IF YOU’RE FLYING somewhere north of the equator right now, you’re just beginning to enjoy warmer weather. The livin’ is easy, the outdoor grillin’ is good, and, if you’re lucky, you can parade around in your swimsuit without embarrassment. Then there are those of us who go nuts every June, preparing for some crazy athletic event or another.
It might be a seven-day bike race across Iowa, or a 100-mile pedal in 100-degree heat in Texas, or a race up Pikes Peak, defying snow (yes, in August) and possibly lightning. Or maybe you’re into punishing yourself on the hills of Tennessee, or you’ve always wanted to race/paddle 70 miles up a river in upstate New York. Getting in shape may be a killer, but isn’t that the point? Maybe not. I’ve heard about a race in Louisiana where the point is to eat Cajun food, dance to Cajun tunes and drink your way along the coast to New Orleans. What’s fun about these races is the camaraderie and the sense of family found along the road to aching muscles or sore posteriors.
The biggest party of all might be the seven-day RAGBRAI in July — the oldest, largest and longest bike tour in the world. RAGBRAI, sponsored by the Des Moines Register, stands for the Register’s Annual Great Bicycle Ride Across Iowa. Every day during the ride, 10,000 bikers roll out of their tents or sleeping bags, many of them hung over from too much fun the night before, and hit the road. “Everybody has the same goal: Let’s get across Iowa,” says Rob Stokes, who’s done the ride three times, twice on a two-person recumbent cycle with his wife. His marriage almost didn’t survive one of those rides. But I’ll let him tell you the story. (And, yeah, he can laugh about it now.)
“I’m not a competitive person. I am a social-exercise person,” says Rob, a Dallas computer whiz. “RAGBRAI is not a race. It’s thousands of people exercising,” he says. He loves pulling up next to another RAGBRAI biker and trading life stories. Rob and his wife, Serena Bernstein, ride a bike that is a mix of rickshaw, tandem bike and tricycle, with the two of them sitting and pedaling side by side — an arrangement created to stop her from getting angry when she fell behind. “Instead,” says Rob with a laugh, “we became equal fighters.”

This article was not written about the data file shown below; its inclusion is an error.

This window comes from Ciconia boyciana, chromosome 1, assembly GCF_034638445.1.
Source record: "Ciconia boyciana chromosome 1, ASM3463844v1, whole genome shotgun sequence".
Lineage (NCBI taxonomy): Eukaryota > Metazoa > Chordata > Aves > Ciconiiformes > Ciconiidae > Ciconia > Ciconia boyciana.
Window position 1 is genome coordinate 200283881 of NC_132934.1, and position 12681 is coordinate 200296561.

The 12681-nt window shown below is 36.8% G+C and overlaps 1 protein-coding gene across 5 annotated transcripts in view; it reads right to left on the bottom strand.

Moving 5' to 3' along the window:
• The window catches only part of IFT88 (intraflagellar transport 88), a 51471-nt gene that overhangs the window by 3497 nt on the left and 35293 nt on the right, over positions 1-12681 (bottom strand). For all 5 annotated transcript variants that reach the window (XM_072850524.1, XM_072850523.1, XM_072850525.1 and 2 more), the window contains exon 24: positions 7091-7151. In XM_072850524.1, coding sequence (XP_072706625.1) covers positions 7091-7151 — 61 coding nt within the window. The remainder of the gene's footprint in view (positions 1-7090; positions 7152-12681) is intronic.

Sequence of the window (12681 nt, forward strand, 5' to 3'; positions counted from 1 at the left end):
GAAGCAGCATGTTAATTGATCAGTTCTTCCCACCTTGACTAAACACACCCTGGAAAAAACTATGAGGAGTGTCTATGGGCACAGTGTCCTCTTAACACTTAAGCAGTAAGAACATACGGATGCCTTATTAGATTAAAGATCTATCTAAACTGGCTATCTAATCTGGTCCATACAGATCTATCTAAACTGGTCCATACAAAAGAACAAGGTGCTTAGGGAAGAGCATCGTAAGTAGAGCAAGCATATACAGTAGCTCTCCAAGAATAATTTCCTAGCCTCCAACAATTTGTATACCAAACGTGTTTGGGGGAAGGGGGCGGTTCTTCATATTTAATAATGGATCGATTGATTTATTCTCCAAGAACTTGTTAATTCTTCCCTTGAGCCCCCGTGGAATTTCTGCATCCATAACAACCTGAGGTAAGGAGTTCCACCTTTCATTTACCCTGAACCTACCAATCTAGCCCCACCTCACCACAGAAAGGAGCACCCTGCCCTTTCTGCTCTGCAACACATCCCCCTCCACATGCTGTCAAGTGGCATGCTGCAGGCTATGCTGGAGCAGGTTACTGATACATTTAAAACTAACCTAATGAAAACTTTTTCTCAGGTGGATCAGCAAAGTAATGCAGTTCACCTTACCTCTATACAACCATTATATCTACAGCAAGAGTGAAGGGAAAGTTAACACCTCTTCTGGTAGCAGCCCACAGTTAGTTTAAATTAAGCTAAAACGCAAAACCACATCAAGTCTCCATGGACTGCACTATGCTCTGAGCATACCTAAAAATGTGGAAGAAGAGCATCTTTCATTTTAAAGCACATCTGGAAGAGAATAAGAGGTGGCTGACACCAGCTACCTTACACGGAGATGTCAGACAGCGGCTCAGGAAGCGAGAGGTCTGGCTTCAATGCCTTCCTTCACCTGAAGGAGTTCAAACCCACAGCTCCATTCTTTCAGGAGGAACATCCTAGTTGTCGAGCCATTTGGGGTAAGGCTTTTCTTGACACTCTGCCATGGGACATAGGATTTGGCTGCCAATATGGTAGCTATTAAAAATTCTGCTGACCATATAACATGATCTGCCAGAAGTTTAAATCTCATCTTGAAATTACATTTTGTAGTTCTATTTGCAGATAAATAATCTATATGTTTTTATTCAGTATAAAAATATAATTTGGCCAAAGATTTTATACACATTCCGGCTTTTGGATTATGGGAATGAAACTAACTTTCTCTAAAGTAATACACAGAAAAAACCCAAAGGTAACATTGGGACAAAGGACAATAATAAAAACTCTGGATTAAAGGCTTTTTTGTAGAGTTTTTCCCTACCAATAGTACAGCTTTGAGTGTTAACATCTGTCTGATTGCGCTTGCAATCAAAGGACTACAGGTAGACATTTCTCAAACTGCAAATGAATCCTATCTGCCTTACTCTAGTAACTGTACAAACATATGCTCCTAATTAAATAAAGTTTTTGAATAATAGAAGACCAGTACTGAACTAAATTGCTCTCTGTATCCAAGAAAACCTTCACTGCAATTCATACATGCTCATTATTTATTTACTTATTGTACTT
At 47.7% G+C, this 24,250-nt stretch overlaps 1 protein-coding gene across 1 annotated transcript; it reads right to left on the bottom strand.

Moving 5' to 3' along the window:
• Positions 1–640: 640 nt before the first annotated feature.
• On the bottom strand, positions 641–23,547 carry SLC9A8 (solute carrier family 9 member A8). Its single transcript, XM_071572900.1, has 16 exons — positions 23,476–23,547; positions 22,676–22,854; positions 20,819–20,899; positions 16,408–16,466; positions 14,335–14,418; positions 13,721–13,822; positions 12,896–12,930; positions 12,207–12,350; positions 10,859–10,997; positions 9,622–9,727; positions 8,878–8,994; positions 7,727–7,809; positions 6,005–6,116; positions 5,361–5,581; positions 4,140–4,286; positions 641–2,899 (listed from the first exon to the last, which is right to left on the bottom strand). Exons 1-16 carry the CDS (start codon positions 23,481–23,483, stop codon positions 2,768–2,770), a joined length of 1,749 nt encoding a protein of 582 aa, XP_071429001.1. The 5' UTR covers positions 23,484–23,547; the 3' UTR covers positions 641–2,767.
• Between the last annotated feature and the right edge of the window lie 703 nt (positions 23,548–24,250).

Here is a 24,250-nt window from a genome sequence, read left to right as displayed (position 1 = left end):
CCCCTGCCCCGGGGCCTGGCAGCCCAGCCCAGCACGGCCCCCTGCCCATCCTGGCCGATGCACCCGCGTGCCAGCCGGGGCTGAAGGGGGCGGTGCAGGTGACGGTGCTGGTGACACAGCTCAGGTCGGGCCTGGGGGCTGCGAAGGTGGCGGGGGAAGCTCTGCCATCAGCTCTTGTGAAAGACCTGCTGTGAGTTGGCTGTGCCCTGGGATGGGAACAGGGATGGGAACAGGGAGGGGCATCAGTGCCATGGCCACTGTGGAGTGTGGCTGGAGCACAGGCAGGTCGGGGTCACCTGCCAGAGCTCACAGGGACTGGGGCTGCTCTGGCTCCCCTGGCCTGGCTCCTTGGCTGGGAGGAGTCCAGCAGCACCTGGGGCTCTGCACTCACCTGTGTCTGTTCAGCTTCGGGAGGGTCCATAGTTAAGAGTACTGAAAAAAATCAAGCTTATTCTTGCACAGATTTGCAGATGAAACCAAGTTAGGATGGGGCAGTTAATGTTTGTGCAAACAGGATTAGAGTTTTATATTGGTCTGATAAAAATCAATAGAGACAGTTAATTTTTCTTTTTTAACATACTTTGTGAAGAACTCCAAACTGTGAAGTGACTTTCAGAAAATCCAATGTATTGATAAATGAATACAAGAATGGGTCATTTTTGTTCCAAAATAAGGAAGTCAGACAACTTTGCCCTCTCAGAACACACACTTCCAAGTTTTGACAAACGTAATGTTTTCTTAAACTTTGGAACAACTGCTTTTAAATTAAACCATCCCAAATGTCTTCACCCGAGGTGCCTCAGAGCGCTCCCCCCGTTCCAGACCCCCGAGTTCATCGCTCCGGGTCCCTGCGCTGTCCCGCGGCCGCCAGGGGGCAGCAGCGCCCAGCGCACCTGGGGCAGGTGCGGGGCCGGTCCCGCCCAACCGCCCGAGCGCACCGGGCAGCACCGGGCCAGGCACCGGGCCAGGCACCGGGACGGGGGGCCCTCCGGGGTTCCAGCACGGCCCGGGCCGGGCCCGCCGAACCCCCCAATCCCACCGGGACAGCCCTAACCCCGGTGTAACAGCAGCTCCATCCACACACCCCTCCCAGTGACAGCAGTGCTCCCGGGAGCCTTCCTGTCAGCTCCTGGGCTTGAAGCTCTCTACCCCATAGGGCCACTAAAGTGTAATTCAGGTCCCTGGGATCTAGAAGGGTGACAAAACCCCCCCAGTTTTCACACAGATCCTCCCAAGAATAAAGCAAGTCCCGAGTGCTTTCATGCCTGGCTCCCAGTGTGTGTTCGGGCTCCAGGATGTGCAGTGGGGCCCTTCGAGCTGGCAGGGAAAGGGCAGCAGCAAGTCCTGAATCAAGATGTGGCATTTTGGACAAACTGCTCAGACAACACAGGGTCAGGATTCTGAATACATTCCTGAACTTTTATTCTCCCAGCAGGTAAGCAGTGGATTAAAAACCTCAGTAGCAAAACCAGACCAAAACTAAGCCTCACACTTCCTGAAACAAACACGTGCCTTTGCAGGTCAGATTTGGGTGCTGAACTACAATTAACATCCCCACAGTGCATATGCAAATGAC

One morning, they had two flat tires in the first hour and had managed less than 15 miles of the day’s 85-mile route. Grumpiness ensued. At noon, they stopped and bought a beer each to buoy their spirits. Down the road, however, their legs seized up. Groggy from the brew and too little sleep, they were pedaling so slow that their speedometer didn’t even register. Worse, the “sag wagon” (which picks up lagging bikers) had already passed them. They were on their own, in the middle of Iowa. “It’s funny now,” says Rob, “but we do keep asking ourselves why we make the trip.” Serena is doing it again this year. Rob? Not so sure.
In Texas, the insanity is called the Hotter’N Hell Hundred, with 10,000 foolhardy types climbing on bikes to pedal out from Wichita Falls, often in 100-degree heat. My husband, who’s done the 50-mile race, wants to do the 100-miler this August. I piddle along in the 25-miler, watching the colorful plumage go by: bike shorts of neon blue and neon green, jerseys in turquoise and hot pink and hot yellow — and that’s just the guys’ getups. There are reclining bikes, three-people-on-one-bike bikes and bikes where the person on the back is seated backward.
I saw Tony Marley and his two daughters, Rebecca and Heather, doing the shorter, 25-mile race on a three-seat tandem last year. This year, they are aiming for 100 kilometers (62 miles). Rebecca is now 8. Heather is 5. Tony says he got interested in doing the Hotter’N Hell while working in Nigeria. “I had heard about the Hotter’N Hell for years. It’s a world-famous ride,” he says. He’s an ExxonMobil security guy who worked at the State Department once upon a time, so not much scares him, including taking Rebecca and Heather, then 6 and 3, out for a bike ride in Lagos. When he moved to Houston, doing the 100 seemed natural.
Training is tricky. The crew has to be bribed to keep them pedaling. He recommends ice cream or doughnuts at the 90-minute mark. “I notice it on a hill when they are working and when they are not working,” he says. “The great thing about a tandem is you can take kids at a relatively young age. You’re controlling the turning and braking.” As they pedal, they talk about vacation plans, rehash old trips and bond. “I enjoy biking, and I do this partly to spend more time with the girls,” he says. College students and guys in Porsche Carreras stop to tell them how cool they look. “It’s just a lot of fun,” says Tony. And that is the point.